EVANSVILLE, Ind. (WEHT) – Developers unveil updated plans on one of downtown Evansville’s most recognizable pieces of property. 

The plans call for demolishing old 420 Main building and replacing it with new apartments and offices.

When the building’s current owners took over, they had visions of turning this old tower into new apartments and new space for business. But new plans presented this morning to the city redevelopment commission show that tower will be imploded to make room for a new project.

“Our number one priority was to save the tower and we would have loved to see that done,” said Candace Chapman, executive director for Downtown Evansville. But the tower’s structure and cost of rehabbing it, lead developers to replace old 420 Main.

“I think all of us would have preferred to be able to renovate and repurpose old Old National Bank building,” said Jeff Justice of Hafer Design.

Renderings of planned development at site of old 420 Main building. Photo Courtesy of Hafer Design

Domo Development presented new plans for a 6-story and 4-story building, with 127 apartments, tens of thousands of square feet of office and retail space. The Sycamore building on the same block also expected to be coming down. Developers say the financial gap between cost of rehabbing the tower and money available, plus the current layout of the building made reusing it unfeasible.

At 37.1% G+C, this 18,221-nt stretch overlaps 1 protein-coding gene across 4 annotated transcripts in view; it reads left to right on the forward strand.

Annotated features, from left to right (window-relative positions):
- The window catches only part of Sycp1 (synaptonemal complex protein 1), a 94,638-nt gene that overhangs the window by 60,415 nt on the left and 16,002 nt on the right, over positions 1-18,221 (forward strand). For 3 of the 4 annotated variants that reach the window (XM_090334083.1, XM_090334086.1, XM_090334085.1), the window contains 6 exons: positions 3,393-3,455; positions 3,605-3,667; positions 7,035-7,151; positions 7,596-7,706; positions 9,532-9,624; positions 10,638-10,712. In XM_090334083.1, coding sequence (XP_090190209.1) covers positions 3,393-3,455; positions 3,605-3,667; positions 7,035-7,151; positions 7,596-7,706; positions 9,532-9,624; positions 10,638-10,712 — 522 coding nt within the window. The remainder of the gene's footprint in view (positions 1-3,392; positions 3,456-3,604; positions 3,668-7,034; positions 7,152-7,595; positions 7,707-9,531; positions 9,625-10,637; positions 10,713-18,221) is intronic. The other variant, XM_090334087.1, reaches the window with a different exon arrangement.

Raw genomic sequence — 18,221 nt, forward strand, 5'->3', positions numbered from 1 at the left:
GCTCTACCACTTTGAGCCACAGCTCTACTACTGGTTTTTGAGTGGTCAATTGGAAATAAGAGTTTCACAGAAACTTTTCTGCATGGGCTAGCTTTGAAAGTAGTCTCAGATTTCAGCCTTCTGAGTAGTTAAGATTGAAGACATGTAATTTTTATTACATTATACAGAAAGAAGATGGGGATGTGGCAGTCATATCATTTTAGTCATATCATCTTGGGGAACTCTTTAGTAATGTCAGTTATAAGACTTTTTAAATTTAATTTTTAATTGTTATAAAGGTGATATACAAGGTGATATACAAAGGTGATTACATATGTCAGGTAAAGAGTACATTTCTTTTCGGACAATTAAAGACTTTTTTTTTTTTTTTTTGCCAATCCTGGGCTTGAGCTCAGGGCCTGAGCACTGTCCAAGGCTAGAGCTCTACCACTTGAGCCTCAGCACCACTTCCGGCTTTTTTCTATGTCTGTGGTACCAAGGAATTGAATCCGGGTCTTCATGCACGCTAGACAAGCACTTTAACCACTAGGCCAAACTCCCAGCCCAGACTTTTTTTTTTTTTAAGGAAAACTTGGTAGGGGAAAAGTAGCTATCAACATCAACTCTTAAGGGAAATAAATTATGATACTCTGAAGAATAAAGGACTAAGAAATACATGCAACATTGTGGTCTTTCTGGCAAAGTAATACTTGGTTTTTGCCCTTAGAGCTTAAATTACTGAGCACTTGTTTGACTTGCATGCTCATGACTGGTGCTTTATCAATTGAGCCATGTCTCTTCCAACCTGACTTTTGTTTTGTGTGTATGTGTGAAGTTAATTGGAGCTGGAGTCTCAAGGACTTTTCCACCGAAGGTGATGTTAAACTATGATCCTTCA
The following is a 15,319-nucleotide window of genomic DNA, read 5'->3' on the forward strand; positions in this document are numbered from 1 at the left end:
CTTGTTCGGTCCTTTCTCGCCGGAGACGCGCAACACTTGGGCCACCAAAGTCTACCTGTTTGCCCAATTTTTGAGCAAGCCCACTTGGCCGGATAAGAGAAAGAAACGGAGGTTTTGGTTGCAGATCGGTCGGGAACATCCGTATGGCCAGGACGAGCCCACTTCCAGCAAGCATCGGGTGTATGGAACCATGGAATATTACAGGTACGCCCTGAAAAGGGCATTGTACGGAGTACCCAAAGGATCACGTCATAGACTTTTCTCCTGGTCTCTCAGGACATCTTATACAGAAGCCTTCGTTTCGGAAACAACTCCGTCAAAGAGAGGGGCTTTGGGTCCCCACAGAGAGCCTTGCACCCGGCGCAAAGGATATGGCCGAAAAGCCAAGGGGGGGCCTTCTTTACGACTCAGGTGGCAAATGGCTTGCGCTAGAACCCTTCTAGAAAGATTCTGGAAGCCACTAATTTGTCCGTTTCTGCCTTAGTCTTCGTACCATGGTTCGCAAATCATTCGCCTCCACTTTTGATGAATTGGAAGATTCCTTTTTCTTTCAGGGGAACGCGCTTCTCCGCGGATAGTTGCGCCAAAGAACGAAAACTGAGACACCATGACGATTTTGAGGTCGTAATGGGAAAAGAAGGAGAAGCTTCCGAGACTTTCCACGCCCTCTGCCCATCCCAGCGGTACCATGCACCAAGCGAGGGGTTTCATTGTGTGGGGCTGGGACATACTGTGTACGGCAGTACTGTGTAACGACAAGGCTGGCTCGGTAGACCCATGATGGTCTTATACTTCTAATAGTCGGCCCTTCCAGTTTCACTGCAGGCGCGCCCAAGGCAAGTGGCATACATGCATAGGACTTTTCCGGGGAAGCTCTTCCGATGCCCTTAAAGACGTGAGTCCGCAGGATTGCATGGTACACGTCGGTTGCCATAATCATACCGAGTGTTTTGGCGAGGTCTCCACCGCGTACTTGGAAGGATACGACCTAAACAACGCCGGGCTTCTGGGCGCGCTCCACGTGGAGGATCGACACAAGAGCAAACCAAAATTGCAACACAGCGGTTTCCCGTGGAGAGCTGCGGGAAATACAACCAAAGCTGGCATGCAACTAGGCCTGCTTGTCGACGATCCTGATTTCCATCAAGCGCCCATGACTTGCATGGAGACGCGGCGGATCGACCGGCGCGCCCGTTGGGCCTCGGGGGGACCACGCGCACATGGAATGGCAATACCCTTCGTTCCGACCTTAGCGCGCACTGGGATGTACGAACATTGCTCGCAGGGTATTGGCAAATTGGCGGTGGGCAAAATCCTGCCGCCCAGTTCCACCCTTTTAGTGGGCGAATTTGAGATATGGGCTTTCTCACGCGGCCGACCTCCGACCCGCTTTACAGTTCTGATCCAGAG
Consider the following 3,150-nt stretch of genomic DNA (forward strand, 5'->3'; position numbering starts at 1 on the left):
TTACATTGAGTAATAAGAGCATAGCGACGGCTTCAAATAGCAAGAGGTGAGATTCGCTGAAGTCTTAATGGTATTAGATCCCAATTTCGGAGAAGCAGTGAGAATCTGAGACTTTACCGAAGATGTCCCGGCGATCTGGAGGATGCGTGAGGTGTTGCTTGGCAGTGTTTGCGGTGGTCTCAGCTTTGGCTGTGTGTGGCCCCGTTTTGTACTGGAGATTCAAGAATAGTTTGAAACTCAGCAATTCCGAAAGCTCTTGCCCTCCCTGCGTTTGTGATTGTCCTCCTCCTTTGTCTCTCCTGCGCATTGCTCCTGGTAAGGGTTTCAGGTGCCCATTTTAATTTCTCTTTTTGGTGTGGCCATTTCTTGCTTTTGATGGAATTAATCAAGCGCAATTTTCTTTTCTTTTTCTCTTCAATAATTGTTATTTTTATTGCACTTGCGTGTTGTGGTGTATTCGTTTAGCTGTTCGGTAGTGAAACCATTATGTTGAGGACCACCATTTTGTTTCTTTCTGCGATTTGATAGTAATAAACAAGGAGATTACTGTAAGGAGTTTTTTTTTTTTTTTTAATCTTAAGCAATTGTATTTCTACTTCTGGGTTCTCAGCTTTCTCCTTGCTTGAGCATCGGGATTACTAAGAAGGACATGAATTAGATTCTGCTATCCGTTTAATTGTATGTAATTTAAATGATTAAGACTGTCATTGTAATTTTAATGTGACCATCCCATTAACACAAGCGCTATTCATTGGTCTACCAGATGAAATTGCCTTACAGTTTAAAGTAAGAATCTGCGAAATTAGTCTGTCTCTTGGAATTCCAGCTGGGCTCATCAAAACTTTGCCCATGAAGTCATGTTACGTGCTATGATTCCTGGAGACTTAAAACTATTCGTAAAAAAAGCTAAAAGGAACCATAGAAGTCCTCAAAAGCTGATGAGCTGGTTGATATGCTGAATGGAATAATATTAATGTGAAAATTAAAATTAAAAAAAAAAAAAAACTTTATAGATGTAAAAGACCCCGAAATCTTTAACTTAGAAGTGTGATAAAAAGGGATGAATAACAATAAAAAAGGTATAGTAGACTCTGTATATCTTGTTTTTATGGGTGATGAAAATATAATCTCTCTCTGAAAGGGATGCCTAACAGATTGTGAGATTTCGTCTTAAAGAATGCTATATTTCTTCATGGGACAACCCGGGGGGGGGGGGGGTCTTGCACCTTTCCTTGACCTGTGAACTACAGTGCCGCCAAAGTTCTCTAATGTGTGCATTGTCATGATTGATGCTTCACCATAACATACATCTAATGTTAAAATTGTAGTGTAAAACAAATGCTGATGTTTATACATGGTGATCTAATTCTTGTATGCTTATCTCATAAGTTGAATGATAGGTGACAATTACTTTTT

Those floor plates were only 7500 feet, which only allowed about 6 apartments per floor, and so, you’re trying to redevelop 150,000 square feet and only getting about less than 70 apartments out of that. At the end of the day, the numbers didn’t work,” Chapman explained.

“You are not working within the confines of an existing footprint. So, we were able to rightsize the project to accommodate the apartments in an efficient way, to accommodate the retail and restaurant space in the best way,” added Justice.

“As long as they’re building something and the city’s growing, that’s great,” said Ken Butler, who used of have an office on the 17th floor. He likes that plans are moving forward, but is heartbroken to see the building brought down.

“My heart breaks because I’d like to see the building used, it’s a beautiful building. But if they can’t use it, they can’t use it,” he said.

The plans also involve redeveloping the park on the corner of this block. Officials say the time between the start of demolition and opening of new buildings could take at least two years.

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(This story was originally published on November 17, 2020)